Atlas of pathophysiology, 2 Edition

Part II - Disorders

Genital Diseases

Breast Cancer

Breast cancer is the most common cancer affecting women. It's estimated that 1 in 8 women in the United States will develop breast cancer during her lifetime. Male breast cancer accounts for 1% of all male cancers and less than 1% of all breast cancers. The 5-year survival rate for localized breast cancer has improved from 72% in the 1940s to 97% today because of early diagnosis and the variety of treatments now available. Lymph node involvement is the most valuable prognostic predictor. With adjuvant therapy, 70% to 75% of women with negative nodes will survive 10 years or more, compared with 20% to 25% of women with positive nodes.

Age Alert

Breast cancer may develop any time after puberty but is most common after age 50 (about 20% of cases occur in women under age 30 and more than 80% in women over age 50).


High risk factors

·   Family history of breast cancer, particularly first-degree relatives (mother, sister, and/or maternal aunt)

·   Positive tests for genetic mutations (BRCA 1 and BRCA 2)

·   Long menstrual cycles

·   Early menarche, late menopause

·   Nulliparous or first pregnancy after age 30

·   History of unilateral breast cancer or ovarian cancer

·   Exposure to low-level radiation.

Low risk factors

·   Pregnancy before age 20, history of multiple pregnancies

·   Native American or Asian ancestry


Breast cancer occurs more commonly in the left breast than the right and more commonly in the outer upper quadrant. Slow-growing breast cancer spreads by way of the lymphatic system and the bloodstream, through the right side of the heart to the lungs, and eventually to the other breast, the chest wall, liver, bone, and brain.

Most breast cancers arise from the ductal epithelium. Tumors of the infiltrating ductal type don't grow to a large size, but metastasize early (70% of breast cancers).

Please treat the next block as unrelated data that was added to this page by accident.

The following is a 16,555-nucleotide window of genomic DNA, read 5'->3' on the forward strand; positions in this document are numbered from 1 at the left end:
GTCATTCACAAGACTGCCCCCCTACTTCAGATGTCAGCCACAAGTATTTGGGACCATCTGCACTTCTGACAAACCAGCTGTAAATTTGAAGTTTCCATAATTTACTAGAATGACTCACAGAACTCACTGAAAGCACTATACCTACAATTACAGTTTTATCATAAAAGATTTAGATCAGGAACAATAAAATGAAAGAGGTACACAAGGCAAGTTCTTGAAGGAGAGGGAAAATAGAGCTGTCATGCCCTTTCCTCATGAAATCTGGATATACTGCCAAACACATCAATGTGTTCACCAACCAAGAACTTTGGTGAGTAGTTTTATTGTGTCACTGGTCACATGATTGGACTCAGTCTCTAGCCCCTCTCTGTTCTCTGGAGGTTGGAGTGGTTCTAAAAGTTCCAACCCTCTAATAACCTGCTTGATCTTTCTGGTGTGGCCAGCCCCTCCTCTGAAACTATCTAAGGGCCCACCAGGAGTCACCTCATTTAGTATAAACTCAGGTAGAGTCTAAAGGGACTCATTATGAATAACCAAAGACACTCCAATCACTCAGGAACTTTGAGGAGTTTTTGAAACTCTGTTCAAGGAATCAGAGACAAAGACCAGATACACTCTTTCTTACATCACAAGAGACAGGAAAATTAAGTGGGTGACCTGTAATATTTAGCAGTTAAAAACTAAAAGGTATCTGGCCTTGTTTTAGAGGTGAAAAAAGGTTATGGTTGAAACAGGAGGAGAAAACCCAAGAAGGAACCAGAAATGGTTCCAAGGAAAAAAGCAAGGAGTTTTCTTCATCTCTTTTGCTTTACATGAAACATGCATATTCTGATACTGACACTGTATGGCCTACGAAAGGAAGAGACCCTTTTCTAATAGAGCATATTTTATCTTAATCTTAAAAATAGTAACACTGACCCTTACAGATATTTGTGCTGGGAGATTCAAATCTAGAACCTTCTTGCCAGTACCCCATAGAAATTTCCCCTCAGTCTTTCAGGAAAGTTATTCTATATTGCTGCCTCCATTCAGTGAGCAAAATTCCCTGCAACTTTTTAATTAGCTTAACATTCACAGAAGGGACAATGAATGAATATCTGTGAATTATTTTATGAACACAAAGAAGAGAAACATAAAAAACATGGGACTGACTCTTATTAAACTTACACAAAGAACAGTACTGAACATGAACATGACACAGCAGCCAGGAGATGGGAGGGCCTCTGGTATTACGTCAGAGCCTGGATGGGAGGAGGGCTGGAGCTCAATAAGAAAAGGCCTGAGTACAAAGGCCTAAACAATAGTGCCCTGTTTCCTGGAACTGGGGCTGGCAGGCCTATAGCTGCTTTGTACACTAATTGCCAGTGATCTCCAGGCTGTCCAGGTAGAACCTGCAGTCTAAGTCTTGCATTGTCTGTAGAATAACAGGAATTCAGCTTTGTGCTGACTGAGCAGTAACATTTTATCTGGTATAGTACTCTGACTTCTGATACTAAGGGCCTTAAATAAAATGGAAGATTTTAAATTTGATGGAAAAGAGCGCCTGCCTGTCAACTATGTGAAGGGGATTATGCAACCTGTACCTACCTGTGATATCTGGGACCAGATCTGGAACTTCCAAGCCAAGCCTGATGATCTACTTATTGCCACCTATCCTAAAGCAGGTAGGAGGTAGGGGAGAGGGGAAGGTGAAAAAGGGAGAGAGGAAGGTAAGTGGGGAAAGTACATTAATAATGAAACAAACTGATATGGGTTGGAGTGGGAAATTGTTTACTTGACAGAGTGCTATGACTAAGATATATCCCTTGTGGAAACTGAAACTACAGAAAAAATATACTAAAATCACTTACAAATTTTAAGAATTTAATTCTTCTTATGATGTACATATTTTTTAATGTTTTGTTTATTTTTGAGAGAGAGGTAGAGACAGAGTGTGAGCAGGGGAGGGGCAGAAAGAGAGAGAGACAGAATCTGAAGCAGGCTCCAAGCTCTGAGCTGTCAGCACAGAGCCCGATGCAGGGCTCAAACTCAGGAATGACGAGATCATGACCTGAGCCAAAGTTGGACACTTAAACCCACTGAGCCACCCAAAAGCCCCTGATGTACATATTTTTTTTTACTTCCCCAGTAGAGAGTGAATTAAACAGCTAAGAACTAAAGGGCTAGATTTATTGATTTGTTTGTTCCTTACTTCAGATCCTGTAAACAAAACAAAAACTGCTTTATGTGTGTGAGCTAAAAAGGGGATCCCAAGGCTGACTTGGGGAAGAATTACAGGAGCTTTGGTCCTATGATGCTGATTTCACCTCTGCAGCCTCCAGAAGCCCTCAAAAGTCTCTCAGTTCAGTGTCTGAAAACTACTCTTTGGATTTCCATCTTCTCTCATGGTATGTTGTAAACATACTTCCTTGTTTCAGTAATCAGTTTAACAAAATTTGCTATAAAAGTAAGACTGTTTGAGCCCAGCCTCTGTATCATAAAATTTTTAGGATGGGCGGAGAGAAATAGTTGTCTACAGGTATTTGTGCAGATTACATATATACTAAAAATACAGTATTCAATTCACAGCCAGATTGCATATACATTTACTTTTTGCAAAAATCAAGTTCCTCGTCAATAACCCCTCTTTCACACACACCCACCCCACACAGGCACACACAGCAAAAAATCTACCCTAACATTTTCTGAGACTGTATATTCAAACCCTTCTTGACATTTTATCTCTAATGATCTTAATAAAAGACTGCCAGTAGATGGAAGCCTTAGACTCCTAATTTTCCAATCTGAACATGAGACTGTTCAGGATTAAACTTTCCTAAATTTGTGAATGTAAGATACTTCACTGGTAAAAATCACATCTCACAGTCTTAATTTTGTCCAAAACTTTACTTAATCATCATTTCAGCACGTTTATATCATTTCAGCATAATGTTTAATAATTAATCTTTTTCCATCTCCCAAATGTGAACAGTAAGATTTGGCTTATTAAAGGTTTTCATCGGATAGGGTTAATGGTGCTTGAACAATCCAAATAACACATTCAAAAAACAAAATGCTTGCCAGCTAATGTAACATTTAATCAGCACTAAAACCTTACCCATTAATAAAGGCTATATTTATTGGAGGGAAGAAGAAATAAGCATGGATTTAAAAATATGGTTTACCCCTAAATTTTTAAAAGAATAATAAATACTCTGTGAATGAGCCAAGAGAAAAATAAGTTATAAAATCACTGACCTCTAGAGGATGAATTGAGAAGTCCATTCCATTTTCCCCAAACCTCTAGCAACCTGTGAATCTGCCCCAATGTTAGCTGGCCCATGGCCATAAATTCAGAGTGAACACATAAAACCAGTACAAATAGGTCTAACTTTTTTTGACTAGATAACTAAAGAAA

Breast cancer is classified by histologic appearance and location of the lesion, as follows:

·   adenocarcinoma—arising from the epithelium

·   intraductal—within the ducts (includes Paget's disease)

·   infiltrating—in parenchymal tissue of the breast

·   inflammatory (rare)—overlying skin becomes edematous, inflamed, and indurated; reflects rapid tumor growth

·   lobular carcinoma in situ—involves glandular lobes

·   medullary or circumscribed—large tumor, rapid growth rate.

The descriptive terms should be coupled with a staging or nodal status classification system. The most commonly used staging system is the TNM (tumor size, nodal involvement, metastatic progress).

Signs and symptoms

·   Painless lump or mass in the breast, breast pain

·   Change in symmetry or size of the breast

·   Change in skin—thickening, scaly skin around the nipple, dimpling, edema (peau d'orange), or ulceration

·   Change in skin temperature (a warm, hot, or pink area)

·   Unusual drainage or discharge

·   Change in nipple (itching, burning, erosion, or retraction)

·   Pathologic bone fractures, hypercalcemia

·   Edema of the arm

·   Axillary node enlargement

·   Dilated blood vessels visible through the skin of the breast

·   Arm edema

·   Bone pain

Clinical Tip

A spontaneous discharge of any kind in a nonbreastfeeding, nonlactating woman warrants investigation.

Diagnostic test results

·   Alkaline phosphatase levels and liver function tests uncover distant metastases.

·   Hormonal receptor assay determines whether the tumor is estrogen- or progesterone-dependent.

·   Mammography reveals a tumor that's too small to palpate.

·   Ultrasonography distinguishes between a fluid-filled cyst and solid mass.

·   Chest X-rays pinpoint metastases in the chest.

·   Scans of the bone, brain, liver, and other organs detect distant metastases.

·   Fine-needle aspiration and excisional biopsy provide cells for histologic examination may confirm the diagnosis.



·   Lumpectomy—in many cases, radiation therapy is combined with this surgery

·   Lumpectomy and dissection of axillary lymph nodes

·   Quadrant excision

·   Simple mastectomy—removes breast but not lymph nodes or pectoral muscles

·   Modified radical mastectomy—removes breast and axillary lymph nodes

·   Radical mastectomy (now seldom used)—removes breast, axillary lymph nodes, and pectoralis major and minor muscles

Other treatments

·   Reconstructive surgery if no advanced disease

·   Chemotherapy—adjuvant or primary therapy

·   Tamoxifen (estrogen antagonist)—adjuvant treatment of choice for postmenopausal patients with positive estrogen receptor status; has also been found to reduce risk of breast cancer in women at high risk

·   Peripheral stem cell therapy for advanced disease

·   Primary radiation therapy before or after tumor removal:

§  effective for small tumors in early stages

§  helps make inflammatory breast tumors more surgically manageable

§  also used to prevent or treat local recurrence

·   Estrogen, progesterone, androgen, or antiandrogen aminoglutethimide therapy





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